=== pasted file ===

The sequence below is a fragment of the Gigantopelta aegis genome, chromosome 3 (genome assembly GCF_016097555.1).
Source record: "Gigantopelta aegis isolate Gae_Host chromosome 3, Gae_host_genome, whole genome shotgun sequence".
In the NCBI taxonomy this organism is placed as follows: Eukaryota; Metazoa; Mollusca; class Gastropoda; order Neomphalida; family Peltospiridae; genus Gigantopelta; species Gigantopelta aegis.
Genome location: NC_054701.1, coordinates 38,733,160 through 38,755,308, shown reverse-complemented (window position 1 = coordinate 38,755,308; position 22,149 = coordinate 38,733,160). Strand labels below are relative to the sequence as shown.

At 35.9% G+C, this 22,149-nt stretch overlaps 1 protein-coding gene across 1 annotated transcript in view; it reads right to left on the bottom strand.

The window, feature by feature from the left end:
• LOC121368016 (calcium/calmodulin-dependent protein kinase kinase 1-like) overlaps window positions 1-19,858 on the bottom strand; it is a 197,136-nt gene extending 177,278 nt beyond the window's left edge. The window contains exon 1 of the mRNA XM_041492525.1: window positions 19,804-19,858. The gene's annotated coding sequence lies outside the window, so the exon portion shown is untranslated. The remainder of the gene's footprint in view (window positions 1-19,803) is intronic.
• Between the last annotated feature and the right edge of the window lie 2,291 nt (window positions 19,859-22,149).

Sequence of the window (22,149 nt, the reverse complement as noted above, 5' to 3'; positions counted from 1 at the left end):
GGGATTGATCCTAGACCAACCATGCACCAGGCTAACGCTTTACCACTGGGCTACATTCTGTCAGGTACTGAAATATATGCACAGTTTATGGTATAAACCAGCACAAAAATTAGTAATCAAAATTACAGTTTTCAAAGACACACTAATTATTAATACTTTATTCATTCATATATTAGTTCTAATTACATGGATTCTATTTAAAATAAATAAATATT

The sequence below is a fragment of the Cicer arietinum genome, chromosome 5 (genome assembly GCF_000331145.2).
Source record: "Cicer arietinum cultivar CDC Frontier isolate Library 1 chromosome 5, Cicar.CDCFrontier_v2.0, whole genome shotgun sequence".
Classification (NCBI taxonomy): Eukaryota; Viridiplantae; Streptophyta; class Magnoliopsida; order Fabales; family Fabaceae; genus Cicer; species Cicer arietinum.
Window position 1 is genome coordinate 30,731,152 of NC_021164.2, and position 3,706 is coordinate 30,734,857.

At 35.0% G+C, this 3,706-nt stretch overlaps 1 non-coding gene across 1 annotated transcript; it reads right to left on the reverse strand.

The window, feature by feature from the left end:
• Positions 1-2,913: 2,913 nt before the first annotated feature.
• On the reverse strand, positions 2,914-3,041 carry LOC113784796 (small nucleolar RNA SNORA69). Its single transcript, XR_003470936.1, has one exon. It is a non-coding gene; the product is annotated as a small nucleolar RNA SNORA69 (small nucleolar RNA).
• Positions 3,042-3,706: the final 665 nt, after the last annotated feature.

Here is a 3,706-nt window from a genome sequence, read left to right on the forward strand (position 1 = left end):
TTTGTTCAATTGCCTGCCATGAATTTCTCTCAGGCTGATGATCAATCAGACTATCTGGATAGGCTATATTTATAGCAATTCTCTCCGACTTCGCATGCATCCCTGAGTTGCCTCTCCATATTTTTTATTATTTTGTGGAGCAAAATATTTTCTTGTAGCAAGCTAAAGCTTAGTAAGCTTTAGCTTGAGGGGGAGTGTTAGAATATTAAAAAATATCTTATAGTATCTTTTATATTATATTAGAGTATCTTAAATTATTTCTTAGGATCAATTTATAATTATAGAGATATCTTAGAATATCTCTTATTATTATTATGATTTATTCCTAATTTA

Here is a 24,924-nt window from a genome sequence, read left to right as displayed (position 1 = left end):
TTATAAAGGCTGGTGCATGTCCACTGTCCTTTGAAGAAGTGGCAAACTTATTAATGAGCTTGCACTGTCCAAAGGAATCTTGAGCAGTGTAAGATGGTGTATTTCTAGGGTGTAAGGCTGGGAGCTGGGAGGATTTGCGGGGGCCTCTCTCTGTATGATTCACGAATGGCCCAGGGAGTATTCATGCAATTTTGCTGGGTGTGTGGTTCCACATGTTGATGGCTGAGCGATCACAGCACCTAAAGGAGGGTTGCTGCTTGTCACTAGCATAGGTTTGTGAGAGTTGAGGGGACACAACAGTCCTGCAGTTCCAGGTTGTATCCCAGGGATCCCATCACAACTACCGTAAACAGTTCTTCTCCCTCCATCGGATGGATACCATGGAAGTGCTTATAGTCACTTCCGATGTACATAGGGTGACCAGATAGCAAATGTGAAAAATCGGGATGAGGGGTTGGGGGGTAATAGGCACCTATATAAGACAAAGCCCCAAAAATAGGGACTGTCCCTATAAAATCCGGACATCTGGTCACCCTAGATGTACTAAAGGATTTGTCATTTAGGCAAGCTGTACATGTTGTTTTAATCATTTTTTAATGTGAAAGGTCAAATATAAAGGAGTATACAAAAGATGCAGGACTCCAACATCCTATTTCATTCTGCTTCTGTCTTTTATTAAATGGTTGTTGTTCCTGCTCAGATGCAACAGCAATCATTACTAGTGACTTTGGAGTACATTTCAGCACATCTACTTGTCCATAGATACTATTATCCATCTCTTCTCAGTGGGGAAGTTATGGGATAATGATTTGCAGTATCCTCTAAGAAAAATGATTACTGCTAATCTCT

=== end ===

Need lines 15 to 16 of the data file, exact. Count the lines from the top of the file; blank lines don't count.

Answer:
At 35.0% G+C, this 3,706-nt stretch overlaps 1 non-coding gene across 1 annotated transcript; it reads right to left on the reverse strand.

The window, feature by feature from the left end: